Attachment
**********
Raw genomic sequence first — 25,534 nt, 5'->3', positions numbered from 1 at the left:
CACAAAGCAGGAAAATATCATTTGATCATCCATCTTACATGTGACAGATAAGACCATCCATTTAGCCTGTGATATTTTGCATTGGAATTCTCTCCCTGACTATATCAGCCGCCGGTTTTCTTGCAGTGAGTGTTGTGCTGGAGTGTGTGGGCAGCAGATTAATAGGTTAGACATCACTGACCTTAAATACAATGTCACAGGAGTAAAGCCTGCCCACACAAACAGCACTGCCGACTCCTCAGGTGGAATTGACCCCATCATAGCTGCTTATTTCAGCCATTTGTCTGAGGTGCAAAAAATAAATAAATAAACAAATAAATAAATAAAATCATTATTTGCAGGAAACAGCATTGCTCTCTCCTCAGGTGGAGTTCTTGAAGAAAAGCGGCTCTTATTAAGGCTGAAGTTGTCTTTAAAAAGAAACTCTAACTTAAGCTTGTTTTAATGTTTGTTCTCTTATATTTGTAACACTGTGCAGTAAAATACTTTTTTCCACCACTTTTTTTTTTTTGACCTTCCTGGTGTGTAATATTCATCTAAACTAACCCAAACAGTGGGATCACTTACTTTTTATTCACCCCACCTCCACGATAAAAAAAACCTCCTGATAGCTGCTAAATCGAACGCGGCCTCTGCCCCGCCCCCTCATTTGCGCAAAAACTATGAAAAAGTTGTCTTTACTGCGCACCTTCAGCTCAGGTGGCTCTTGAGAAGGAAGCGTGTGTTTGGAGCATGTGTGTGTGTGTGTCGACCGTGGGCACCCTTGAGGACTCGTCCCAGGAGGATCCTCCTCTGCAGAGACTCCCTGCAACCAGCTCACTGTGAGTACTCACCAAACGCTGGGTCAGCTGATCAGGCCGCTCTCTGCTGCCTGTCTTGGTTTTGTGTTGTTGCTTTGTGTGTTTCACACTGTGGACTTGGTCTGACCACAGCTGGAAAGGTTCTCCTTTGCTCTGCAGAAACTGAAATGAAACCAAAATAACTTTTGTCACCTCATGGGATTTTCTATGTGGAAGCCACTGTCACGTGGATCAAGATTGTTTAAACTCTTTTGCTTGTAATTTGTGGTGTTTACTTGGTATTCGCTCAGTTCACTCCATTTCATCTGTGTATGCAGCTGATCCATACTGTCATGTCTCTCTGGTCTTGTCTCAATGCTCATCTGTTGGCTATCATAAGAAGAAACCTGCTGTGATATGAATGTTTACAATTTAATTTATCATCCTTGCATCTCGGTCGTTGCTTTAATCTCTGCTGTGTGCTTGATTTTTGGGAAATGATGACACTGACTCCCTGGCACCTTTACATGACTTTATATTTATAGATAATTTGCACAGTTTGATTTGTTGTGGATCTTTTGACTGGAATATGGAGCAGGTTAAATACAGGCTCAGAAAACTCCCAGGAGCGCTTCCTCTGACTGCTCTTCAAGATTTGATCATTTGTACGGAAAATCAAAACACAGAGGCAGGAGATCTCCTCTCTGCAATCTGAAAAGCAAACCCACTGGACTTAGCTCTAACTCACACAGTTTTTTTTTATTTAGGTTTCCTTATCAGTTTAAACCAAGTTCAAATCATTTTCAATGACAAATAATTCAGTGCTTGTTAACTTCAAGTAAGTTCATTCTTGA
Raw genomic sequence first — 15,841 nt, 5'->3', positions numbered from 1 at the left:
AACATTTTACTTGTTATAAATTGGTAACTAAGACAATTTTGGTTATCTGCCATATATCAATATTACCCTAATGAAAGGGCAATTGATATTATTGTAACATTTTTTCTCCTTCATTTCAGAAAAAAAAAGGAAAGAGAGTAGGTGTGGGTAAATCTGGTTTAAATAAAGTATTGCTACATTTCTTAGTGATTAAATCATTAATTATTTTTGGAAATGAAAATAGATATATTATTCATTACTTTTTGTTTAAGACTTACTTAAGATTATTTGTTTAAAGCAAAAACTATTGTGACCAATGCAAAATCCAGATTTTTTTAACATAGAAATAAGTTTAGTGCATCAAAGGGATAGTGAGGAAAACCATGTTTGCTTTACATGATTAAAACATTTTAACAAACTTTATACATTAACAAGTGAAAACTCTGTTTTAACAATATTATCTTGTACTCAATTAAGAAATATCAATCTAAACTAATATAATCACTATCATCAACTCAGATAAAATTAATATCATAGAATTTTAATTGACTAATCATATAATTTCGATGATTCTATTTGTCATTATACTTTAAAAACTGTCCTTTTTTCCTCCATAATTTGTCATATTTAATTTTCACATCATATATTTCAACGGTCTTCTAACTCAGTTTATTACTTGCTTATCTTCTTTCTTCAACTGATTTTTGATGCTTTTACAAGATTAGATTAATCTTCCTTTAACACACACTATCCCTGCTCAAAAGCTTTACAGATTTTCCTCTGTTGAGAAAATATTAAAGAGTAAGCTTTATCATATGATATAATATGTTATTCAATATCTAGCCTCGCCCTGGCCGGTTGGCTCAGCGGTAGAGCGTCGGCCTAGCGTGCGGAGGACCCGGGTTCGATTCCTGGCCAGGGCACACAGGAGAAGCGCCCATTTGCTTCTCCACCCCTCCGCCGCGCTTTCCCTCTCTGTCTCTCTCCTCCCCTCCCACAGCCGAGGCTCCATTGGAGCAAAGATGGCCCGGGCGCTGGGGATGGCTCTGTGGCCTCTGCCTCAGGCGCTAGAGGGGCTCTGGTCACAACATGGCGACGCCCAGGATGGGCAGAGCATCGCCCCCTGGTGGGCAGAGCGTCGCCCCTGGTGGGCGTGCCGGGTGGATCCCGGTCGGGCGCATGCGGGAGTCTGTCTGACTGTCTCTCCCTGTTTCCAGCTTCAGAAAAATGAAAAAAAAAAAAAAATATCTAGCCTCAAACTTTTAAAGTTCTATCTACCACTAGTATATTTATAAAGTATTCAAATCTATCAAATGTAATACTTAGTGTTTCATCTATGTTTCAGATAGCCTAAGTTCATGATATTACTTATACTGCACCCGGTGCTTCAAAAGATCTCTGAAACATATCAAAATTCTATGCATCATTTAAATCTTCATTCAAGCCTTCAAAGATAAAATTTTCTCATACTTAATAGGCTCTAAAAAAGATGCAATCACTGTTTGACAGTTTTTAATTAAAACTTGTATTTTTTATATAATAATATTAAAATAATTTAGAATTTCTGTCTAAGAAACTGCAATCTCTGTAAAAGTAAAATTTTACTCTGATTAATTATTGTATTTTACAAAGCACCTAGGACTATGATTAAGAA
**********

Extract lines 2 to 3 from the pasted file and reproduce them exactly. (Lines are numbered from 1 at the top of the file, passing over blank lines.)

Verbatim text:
CACAAAGCAGGAAAATATCATTTGATCATCCATCTTACATGTGACAGATAAGACCATCCATTTAGCCTGTGATATTTTGCATTGGAATTCTCTCCCTGACTATATCAGCCGCCGGTTTTCTTGCAGTGAGTGTTGTGCTGGAGTGTGTGGGCAGCAGATTAATAGGTTAGACATCACTGACCTTAAATACAATGTCACAGGAGTAAAGCCTGCCCACACAAACAGCACTGCCGACTCCTCAGGTGGAATTGACCCCATCATAGCTGCTTATTTCAGCCATTTGTCTGAGGTGCAAAAAATAAATAAATAAACAAATAAATAAATAAAATCATTATTTGCAGGAAACAGCATTGCTCTCTCCTCAGGTGGAGTTCTTGAAGAAAAGCGGCTCTTATTAAGGCTGAAGTTGTCTTTAAAAAGAAACTCTAACTTAAGCTTGTTTTAATGTTTGTTCTCTTATATTTGTAACACTGTGCAGTAAAATACTTTTTTCCACCACTTTTTTTTTTTTGACCTTCCTGGTGTGTAATATTCATCTAAACTAACCCAAACAGTGGGATCACTTACTTTTTATTCACCCCACCTCCACGATAAAAAAAACCTCCTGATAGCTGCTAAATCGAACGCGGCCTCTGCCCCGCCCCCTCATTTGCGCAAAAACTATGAAAAAGTTGTCTTTACTGCGCACCTTCAGCTCAGGTGGCTCTTGAGAAGGAAGCGTGTGTTTGGAGCATGTGTGTGTGTGTGTCGACCGTGGGCACCCTTGAGGACTCGTCCCAGGAGGATCCTCCTCTGCAGAGACTCCCTGCAACCAGCTCACTGTGAGTACTCACCAAACGCTGGGTCAGCTGATCAGGCCGCTCTCTGCTGCCTGTCTTGGTTTTGTGTTGTTGCTTTGTGTGTTTCACACTGTGGACTTGGTCTGACCACAGCTGGAAAGGTTCTCCTTTGCTCTGCAGAAACTGAAATGAAACCAAAATAACTTTTGTCACCTCATGGGATTTTCTATGTGGAAGCCACTGTCACGTGGATCAAGATTGTTTAAACTCTTTTGCTTGTAATTTGTGGTGTTTACTTGGTATTCGCTCAGTTCACTCCATTTCATCTGTGTATGCAGCTGATCCATACTGTCATGTCTCTCTGGTCTTGTCTCAATGCTCATCTGTTGGCTATCATAAGAAGAAACCTGCTGTGATATGAATGTTTACAATTTAATTTATCATCCTTGCATCTCGGTCGTTGCTTTAATCTCTGCTGTGTGCTTGATTTTTGGGAAATGATGACACTGACTCCCTGGCACCTTTACATGACTTTATATTTATAGATAATTTGCACAGTTTGATTTGTTGTGGATCTTTTGACTGGAATATGGAGCAGGTTAAATACAGGCTCAGAAAACTCCCAGGAGCGCTTCCTCTGACTGCTCTTCAAGATTTGATCATTTGTACGGAAAATCAAAACACAGAGGCAGGAGATCTCCTCTCTGCAATCTGAAAAGCAAACCCACTGGACTTAGCTCTAACTCACACAGTTTTTTTTTATTTAGGTTTCCTTATCAGTTTAAACCAAGTTCAAATCATTTTCAATGACAAATAATTCAGTGCTTGTTAACTTCAAGTAAGTTCATTCTTGA
Raw genomic sequence first — 15,841 nt, 5'->3', positions numbered from 1 at the left: